As soon as they return from their holiday break, school officials around Maine will have to start finding ways to reduce spending in budgets that already are depleted by half.
That could mean ending discretionary spending, postponing equipment purchases and building maintenance projects, freezing all hiring and renegotiating contracts with unions, say school board members in districts that stand to be hit hardest by the curtailment order issued Thursday by Gov. Paul LePage.
“There are no good choices when you face cuts this big in the middle of the fiscal year,” said Justin Costa, the Portland school board member who chairs the board’s Finance Committee.
The state Legislature will have a chance to revise LePage’s planned cuts when he proposes a supplemental budget in two weeks, so his school aid reductions could change.
Cuts in General Purpose Aid make up more than a third of the reductions outlined in his $35.5 million curtailment order. Districts across Maine would have to reduce spending by a total of $12.58 million over the next six months.
Some districts would have to make deeper cuts than others, because reductions in state aid would be based primarily on enrollment and the assessed value of real estate in each district.
Districts with high property values face the largest cuts, relative to their total state and local funding.
Scarborough, for example, stands to lose 1.2 percent, South Portland stands to lose 1.1 percent, and Portland and Biddeford face losses of 1 percent.
Many districts in rural and suburban communities face smaller reductions, such as Gorham (0.5 percent) and School Administrative District 10 in Aroostook County (0.3 percent).
Portland school officials would have to find $870,000 in savings in a $94.2 million budget that ends June 30.
Mayor Michael Brennan said the formula that LePage used in the curtailment order doesn’t account for residents’ income. “It’s very unfair to Portland and similar communities,” he said.
South Portland’s school board would have to cut its spending by $411,000. Board member Karen Callaghan said the board and administrators will work quickly and come up with a plan.
“The first step is to curtail any extra spending, anything that is non-essential,” she said.
Kenneth Lemont, chairman of the Kittery School Committee, said he and other school officials anticipated losing as much as $90,000 in the curtailment order. Now, the district faces $128,000 in cuts.
Lemont, a former Republican legislator, said he wishes that LePage had found other ways to cut state spending to balance the budget.
With cuts to school aid, he said, “It puts the burden on the local communities.”
David Connerty-Marin, spokesman for the Maine Department of Education, noted that during the recession, Gov. John Baldacci issued curtailment orders with deeper cuts for schools.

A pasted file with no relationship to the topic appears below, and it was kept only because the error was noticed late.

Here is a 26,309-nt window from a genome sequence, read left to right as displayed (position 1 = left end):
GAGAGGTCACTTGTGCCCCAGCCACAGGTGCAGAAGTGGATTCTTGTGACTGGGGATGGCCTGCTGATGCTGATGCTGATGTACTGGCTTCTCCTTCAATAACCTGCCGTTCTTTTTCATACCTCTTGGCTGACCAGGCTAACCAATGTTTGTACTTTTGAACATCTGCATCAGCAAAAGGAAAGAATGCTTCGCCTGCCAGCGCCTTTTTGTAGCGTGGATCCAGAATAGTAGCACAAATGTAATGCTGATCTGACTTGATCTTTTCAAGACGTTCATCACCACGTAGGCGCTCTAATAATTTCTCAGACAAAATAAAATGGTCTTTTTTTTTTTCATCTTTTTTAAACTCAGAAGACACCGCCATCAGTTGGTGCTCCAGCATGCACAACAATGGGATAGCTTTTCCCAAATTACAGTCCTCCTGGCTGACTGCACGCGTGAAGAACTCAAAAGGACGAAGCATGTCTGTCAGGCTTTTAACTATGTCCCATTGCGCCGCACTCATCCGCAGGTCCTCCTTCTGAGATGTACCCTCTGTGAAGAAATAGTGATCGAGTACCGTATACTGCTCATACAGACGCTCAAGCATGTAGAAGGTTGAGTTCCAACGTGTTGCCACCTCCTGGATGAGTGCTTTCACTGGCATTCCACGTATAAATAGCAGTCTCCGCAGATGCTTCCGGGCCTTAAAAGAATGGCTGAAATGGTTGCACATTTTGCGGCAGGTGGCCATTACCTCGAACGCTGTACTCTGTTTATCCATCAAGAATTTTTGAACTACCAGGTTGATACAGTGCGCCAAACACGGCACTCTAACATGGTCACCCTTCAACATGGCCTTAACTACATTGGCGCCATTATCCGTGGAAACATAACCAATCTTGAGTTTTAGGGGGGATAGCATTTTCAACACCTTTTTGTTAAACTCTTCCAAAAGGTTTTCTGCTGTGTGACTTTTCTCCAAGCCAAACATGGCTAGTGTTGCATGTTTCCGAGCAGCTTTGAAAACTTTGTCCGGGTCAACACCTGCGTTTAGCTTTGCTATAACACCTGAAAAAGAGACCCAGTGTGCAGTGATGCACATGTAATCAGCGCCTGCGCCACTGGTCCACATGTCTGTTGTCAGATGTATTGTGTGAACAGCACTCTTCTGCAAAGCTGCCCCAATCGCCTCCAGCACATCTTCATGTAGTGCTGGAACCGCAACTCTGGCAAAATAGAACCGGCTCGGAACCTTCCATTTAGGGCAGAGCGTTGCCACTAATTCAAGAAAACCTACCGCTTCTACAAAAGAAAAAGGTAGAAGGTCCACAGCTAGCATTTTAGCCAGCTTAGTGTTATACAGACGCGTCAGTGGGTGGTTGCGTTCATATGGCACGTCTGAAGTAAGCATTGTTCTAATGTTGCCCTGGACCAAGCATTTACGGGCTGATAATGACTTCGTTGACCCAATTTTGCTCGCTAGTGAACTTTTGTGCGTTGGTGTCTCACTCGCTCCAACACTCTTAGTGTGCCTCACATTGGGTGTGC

Baldacci cut state aid to districts by $28 million in 2008 and $38 million in 2009.
One difference is that districts used federal stimulus funds to fill the gaps in those years, he said. This year, those funds aren’t available.
Even with the cuts, Connerty-Marin said, the state will give school districts $902 million for the 2012-13 school year. Last year, the state gave school districts $889 million.
“People seem to forget that we had increases for the last two years,” he said. “That doesn’t mean that people aren’t feeling the pinch.”
The timing of the cuts in state aid makes the search for savings that much tougher, superintendents said Thursday.
Typically, employees are hired, textbooks are bought and utility rates are set by September. By the end of December, “a majority of your funds have been earmarked,” said Alan Hawkins, superintendent of Somerville-based Regional School Unit 12.
Hawkins froze spending in the fall, after RSU 12 encountered unexpected expenses for special education placements and other needs.
The district is not spending money on anything that’s not absolutely necessary, such as field trips. Now, it expects a $146,728 hit from the curtailment.
In Farmington, RSU 9 Superintendent Mike Cormier said the $135,250 cut to his district would hurt, especially since the district had to add to its staff because of higher-than-expected enrollment.
But the curtailment could have been worse, he said.
“I’m a little comforted that (schools) are picking up about a third of the (state budget) shortfall,” he said, “and not more.”
Kennebec Journal Staff Writer Susan McMillan contributed to this report.
Staff Writer Tom Bell can be contacted at 791-6369 or at: